Thursday 7 March 2019

Labour's Crisis of Recomposition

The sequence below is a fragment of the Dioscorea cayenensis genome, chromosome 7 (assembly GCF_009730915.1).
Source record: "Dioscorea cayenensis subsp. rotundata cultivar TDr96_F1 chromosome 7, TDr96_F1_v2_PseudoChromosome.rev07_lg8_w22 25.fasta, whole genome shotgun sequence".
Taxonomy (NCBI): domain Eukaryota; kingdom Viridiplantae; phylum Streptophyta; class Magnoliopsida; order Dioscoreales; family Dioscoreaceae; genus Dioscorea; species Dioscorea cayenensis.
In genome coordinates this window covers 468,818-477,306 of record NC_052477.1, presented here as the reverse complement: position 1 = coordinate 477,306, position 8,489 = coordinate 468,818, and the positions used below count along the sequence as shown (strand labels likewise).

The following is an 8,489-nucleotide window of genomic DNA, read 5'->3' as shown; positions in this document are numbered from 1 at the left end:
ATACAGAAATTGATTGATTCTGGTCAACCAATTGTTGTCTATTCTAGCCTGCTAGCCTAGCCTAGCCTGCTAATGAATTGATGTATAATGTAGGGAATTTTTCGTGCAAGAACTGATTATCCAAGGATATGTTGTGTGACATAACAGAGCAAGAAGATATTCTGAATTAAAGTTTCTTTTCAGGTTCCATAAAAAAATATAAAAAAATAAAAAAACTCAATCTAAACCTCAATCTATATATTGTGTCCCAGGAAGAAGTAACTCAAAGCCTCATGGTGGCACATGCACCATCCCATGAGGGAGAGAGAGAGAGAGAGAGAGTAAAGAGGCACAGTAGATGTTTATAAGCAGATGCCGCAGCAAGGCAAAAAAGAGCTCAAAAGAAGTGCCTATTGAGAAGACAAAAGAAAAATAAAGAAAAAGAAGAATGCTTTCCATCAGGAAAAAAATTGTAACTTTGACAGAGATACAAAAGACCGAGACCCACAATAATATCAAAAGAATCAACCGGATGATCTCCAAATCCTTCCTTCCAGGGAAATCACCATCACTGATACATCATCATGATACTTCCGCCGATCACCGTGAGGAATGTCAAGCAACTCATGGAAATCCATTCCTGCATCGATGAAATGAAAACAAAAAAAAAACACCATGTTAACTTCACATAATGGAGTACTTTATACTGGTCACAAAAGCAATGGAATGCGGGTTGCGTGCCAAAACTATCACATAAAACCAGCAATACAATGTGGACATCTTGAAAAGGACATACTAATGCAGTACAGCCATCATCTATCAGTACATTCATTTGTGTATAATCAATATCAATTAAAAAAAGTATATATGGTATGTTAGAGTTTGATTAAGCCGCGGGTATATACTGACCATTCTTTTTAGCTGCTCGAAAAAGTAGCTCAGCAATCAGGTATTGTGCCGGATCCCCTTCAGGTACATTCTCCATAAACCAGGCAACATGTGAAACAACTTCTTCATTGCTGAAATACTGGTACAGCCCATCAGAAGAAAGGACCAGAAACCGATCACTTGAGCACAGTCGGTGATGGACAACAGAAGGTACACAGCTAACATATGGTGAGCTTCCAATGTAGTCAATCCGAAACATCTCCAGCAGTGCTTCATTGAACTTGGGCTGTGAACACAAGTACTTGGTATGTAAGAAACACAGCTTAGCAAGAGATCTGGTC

The Labour Party is in crisis. People are shaking their heads at the state of the anti-semitism wars, with some greeting it as the harbinger of the party's doom. It's a crisis, as Tom Watson put it, of the party's very soul. Well, he's right. And he's wrong. There are in fact two parallel and intertwined crises working their way through the party: a crisis of recomposition for one of its wings, and a crisis of decomposition for the other. Each have different roots, involve different forces, networks and patterns of class forces and fractions in Labour. In this post we look at the first of these crises - the problems of recomposition.